Former Minnesota police officer charged in Wright death appears in court

Reuters | Updated: 16-04-2021 07:21 IST | Created: 16-04-2021 07:21 IST
Former Minnesota police officer charged in Wright death appears in court

The former Minnesota police officer charged with manslaughter in the fatal shooting of a young Black man during a traffic stop made her first court appearance on Thursday as the slain motorist's family called for "full accountability" for his death. Kimberly Potter, 48, who turned in her badge on Tuesday and posted $100,000 bond hours after her arrest on Wednesday, waved to the judge as she appeared for the brief hearing online, seated in her lawyer's office.

Potter, wearing a plaid shirt, was not asked any questions about the case or her intended plea, and spoke only to say: "Yes, I am," when asked to affirm her attendance for the record. She waived her right to a formal reading of the criminal complaint charging her with second-degree manslaughter for fatally shooting 20-year-old Daunte Wright on Sunday in the Minneapolis suburb of Brooklyn Center.

Hennepin County Judge Paul Scoggin set the next court date for May 17 and ordered Potter, who served 26 years on the Brooklyn Center force, not to use firearms or explosives for the duration of her case. The shooting, which the then-police chief has said appeared to result from Potter mistaking her handgun for a Taser, has sparked nightly street demonstrations and civil unrest in Brooklyn Center, beginning immediately after Wright was killed.

A couple hundred protesters rallied outside Brooklyn Center police headquarters again on Thursday evening. The mood was largely festive. But individuals in the crowd persisted in shouting taunts at sheriff's deputies or National Guard troops posted on the opposite side of a double barricade of concrete and chain-link fencing erected in front of the building.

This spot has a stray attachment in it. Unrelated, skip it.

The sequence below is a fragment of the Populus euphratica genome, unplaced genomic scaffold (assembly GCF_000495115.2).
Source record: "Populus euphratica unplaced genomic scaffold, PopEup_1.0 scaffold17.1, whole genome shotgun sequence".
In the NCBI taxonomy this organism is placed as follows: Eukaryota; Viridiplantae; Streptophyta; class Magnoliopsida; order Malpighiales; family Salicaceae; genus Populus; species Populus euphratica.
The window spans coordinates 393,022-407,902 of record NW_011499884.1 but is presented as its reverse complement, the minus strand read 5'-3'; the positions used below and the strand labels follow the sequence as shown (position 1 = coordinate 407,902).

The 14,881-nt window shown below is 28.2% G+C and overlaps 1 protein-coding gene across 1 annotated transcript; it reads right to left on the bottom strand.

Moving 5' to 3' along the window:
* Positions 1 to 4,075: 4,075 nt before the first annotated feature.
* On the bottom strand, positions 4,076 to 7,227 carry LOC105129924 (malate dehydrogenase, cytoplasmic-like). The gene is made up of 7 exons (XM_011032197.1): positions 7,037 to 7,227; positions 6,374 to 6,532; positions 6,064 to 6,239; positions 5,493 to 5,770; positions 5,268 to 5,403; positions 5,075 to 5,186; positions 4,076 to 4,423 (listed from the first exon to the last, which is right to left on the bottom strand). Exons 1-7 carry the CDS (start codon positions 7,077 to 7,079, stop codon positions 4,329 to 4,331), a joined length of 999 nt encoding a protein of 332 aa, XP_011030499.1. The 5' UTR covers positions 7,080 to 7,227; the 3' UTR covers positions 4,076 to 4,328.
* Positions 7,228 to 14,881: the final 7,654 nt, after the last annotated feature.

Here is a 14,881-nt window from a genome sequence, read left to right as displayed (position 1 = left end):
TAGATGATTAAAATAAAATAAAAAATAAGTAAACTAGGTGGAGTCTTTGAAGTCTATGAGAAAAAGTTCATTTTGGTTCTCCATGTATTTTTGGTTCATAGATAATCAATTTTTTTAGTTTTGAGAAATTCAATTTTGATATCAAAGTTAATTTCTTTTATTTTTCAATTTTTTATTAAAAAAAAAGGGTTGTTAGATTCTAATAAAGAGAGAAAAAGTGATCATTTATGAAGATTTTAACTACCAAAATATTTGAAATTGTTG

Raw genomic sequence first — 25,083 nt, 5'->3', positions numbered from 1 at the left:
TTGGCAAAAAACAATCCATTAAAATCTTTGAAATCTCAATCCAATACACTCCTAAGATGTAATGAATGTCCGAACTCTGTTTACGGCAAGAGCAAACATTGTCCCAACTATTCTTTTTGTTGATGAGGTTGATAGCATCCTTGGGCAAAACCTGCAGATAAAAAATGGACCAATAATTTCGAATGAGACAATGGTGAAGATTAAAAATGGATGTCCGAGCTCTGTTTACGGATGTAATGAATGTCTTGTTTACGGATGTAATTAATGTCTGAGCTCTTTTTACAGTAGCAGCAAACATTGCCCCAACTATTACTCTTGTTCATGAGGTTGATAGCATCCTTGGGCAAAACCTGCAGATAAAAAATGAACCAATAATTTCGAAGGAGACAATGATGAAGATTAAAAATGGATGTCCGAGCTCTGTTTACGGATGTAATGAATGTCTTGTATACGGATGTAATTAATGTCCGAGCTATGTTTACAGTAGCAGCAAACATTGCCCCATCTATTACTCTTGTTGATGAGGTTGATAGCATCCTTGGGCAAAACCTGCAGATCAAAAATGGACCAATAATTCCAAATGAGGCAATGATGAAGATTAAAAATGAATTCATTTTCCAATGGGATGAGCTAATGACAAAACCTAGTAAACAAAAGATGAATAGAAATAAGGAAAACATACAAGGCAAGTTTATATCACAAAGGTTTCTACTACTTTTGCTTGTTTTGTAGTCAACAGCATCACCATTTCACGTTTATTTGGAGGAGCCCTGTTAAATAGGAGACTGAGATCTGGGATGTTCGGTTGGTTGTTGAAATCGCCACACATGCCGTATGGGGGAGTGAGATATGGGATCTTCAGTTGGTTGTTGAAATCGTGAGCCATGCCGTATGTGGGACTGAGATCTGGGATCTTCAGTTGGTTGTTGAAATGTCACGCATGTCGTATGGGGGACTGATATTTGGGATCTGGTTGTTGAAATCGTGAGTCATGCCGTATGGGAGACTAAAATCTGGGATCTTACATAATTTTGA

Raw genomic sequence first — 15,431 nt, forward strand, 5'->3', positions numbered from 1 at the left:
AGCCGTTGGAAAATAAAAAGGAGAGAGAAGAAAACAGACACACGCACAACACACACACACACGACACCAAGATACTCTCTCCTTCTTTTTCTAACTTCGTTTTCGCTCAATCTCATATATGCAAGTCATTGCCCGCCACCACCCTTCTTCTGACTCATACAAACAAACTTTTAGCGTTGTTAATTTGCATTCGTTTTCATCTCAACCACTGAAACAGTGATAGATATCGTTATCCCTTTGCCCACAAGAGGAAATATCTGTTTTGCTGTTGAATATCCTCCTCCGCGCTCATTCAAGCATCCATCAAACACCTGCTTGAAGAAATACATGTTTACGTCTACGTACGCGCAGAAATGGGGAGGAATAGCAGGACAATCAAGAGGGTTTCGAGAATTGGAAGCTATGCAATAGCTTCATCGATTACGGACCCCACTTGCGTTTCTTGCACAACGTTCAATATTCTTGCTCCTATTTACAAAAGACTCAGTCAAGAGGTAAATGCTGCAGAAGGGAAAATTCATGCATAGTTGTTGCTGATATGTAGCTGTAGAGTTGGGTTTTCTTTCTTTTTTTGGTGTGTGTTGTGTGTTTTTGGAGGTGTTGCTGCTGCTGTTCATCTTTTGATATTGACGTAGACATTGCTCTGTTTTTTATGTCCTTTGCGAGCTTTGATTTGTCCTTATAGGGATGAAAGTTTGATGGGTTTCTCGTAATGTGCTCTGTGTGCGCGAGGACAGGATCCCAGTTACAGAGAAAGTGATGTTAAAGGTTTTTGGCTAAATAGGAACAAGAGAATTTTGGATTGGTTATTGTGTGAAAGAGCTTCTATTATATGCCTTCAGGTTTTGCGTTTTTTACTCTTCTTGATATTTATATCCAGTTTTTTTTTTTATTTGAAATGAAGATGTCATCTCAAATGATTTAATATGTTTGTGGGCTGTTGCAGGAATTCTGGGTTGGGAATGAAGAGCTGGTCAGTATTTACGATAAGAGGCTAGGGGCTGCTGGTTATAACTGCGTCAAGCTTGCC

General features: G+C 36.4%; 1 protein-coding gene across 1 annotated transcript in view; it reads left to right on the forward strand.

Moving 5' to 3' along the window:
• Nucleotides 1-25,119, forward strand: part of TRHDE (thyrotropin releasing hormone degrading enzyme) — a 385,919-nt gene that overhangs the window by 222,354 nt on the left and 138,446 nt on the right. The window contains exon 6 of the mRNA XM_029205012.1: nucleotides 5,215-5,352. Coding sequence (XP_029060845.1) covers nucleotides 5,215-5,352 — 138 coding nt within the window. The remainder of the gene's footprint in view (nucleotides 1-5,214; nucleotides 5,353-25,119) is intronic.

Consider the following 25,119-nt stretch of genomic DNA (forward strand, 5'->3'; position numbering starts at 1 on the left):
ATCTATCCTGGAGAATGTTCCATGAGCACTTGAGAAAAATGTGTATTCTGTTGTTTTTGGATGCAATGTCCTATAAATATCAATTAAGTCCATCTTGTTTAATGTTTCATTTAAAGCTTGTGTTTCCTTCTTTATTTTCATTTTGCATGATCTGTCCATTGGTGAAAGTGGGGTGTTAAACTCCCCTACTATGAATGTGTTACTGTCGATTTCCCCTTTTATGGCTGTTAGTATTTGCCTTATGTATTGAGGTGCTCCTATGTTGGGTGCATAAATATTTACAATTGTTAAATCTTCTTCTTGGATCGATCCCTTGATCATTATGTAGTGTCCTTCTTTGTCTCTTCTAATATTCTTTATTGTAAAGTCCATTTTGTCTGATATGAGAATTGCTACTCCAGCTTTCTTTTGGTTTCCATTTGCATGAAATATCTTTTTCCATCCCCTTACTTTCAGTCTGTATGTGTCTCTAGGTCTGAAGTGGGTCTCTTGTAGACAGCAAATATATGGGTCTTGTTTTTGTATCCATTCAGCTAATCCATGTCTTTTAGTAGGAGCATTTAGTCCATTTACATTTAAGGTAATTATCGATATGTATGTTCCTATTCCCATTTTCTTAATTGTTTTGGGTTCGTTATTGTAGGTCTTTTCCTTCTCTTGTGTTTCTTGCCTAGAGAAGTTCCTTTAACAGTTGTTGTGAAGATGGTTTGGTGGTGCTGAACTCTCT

'WE'RE STILL GOING TO BURY OUR SON' Earlier in the day, members of the Wright family and their lawyers gathered at the church in Minneapolis where his funeral will be held next Thursday to remember the father of a 2-year-old son and press for an aggressive prosecution of Potter.

"The last few days, everybody has asked me what do we want to see happen," Wright's mother, Katie Wright, said. "I do want accountability, 100% accountability. ... But even when that happens, if that happens, we're still going to bury our son." In trying to win a second-degree manslaughter verdict, prosecutors must show that Potter was culpably negligent and took an "unreasonable risk" in shooting Wright. He was pulled over for what police said was an expired vehicle registration tag that led them to find an outstanding warrant for his arrest on a misdemeanor firearms offense.

Police video of the incident shows Potter threatening to stun Wright with her Taser before firing her handgun. Former Police Chief Tim Gannon, who also resigned on Tuesday, said she mistakenly used her service weapon instead of her Taser. In the video, Potter can be heard shouting: "Taser, Taser, Taser!" as she draws her gun and opens fire on Wright in his car after he had just broken away from a fellow officer trying to handcuff him.

Potter is then heard saying: "Holy shit, I just shot him." The medical examiner determined Wright died of a single gunshot wound to the chest, ruling the case a homicide.

If convicted, Potter, who is white, faces a maximum sentence of 10 years in prison and a $20,000 fine. Her lawyer, Earl Gray, did not respond to a request for comment before the hearing. Benjamin Crump, a lawyer for the Wright family, said the shooting reflected a broader problem of law enforcement in the United States using excessive force and having a propensity to "overpolice marginalized minorities, especially Black men."

But Crump said the move to charge Potter also represented some progress following the lack of prosecutions of officers involved in the deaths of Black men such as Eric Garner and Michael Brown in recent years. "All this family is striving for is to get full accountability, get equal justice. Nothing more and nothing less," Crump told the briefing at the New Salem Missionary Baptist Church.

The shooting escalated tensions in a region already on edge over the ongoing murder trial of white former Minneapolis police officer Derek Chauvin, in the May 2020 death of George Floyd, a 46-year-old Black man. Hundreds of protesters massed outside Brooklyn Center police headquarters for a fourth night on Wednesday. About two dozen people were arrested on charges including curfew violations. The protests were smaller and more peaceful than on Tuesday night, when 72 people were arrested, police said.

(This story has not been edited by Devdiscourse staff and is auto-generated from a syndicated feed.)


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